This move proved disastrous. The boat keeled over steeply and more than 100 people, the majority of them children, were toppled into the 6ft deep canal. Heroic feats of rescue and resuscitation were performed. As soon as bodies were recovered from the water they were carried into houses where ‘every exertion of individual humanity and medical skill was made to restore animation’. More than 40 inert figures were borne to the house of a Mr. Barclay whose family ‘had the heartfelt satisfaction of seeing their benevolent labours succeed in recovering 11 persons from apparent death’.
Although the first chapter in the canal story was written when the progressive Twelfth Earl of Eglinton persuaded a Paisley public meeting in 1803 to accept the idea enthusiastically, a prologue was drafted by James Watt of steam engine renown 30 years earlier. Surveying the route of a Paisley-Hurlet canal he suggested the feasibility of a much more ambitious link between Glasgow and Ardrossan via Paisley and Johnstone.
'The Glasgow Herald’ records that ‘after a cold collation’ the company agreed, on the suggestion of Provost John Hamilton, that the depot at Tradeston should be named Port Eglinton. At regular intervals a horse-drawn omnibus conveyed passengers from the Tontine Hotel to the Port Eglinton landing stage. . . . The Glasgow – Paisley stretch was filled in and used as the railway line from St. Enoch to Paisley Canal Street, the Glasgow and South Western Railway Company attached the name ‘Port Eglinton’ to their signal box. . . . Mr. R. Newton Innes, managing director of the 90-year-old firm of building material distributors who have taken over the site (stated) ‘We are perpetuating the name Port Eglinton on our premises and we have bought from British Rail the two signal box name boards for £2 each. . . . Port Eglinton remains. Next to these premises is the British Railways parcel depot at Salkeld Street where the old canal bollards may still be seen.”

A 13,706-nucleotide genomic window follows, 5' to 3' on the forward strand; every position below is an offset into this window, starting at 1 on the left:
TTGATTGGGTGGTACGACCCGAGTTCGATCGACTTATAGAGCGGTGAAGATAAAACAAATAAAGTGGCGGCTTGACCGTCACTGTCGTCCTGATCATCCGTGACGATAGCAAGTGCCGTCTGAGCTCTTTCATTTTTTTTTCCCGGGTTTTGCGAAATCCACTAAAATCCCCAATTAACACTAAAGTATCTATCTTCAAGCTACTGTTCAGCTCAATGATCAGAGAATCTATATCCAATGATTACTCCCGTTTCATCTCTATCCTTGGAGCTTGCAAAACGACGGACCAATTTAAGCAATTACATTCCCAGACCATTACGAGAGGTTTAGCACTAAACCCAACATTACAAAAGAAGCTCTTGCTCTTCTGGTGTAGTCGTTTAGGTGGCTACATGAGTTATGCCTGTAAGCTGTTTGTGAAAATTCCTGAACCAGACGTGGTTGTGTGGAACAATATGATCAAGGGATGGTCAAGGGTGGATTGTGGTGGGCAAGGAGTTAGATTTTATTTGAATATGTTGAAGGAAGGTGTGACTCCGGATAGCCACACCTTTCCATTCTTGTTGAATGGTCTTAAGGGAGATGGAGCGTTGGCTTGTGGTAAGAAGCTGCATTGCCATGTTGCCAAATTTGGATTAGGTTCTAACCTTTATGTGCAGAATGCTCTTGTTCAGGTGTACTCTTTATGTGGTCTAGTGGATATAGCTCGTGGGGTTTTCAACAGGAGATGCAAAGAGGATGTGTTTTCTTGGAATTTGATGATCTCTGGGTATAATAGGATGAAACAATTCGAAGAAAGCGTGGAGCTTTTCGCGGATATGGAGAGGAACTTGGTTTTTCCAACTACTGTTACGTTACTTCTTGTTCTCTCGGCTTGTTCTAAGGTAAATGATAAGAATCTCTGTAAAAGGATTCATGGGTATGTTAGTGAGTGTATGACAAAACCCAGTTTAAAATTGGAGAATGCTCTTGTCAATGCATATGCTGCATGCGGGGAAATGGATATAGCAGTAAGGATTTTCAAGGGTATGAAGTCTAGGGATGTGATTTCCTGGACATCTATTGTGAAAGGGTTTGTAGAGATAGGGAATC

The premises of R. Newton Innes was based at 30 Salkeld Street, Glasgow, then superseded by J&W Henderson Ltd and now operated by Keyline Distributors. The name ‘Port Eglinton’ is still proudly displayed at the entrance, commemorating the existence of the Paisley Canal terminus over 120 years after it was converted to railway use.
 Glasgow, Paisley & Ardrossan Canal – Mitchell Library
 Glasgow, Paisley & Ardrossan Canal – Mitchell Library
 Glasgow, Paisley & Ardrossan Canal – Mitchell Library; Scots Magazine, May 1806
 Old Cardonald Had a Farm, John A. McInnes, Glasgow Mitchell Library Press
 Annals of Glasgow, Vol.1, James Cleland, 1816
 The Glasgow Herald, 7 October 1811
 The Diaries of John McGee: Donna Hoff-Grambau, USA; Glasgow, Paisley & Ardrossan Canal, Mitchell Library; Houston Papers, Mitchell Library
 Old Cardonald Had a Farm, John A. McInnes, Glasgow Mitchell Library Press; The Scots Magazine, November 1810
 The Glasgow Herald: Article by W.D. Hunt published 30 December 1967, Glasgow University Archives UGD 8/8/34 & 35
 Jim Holmes, Keyline Distributors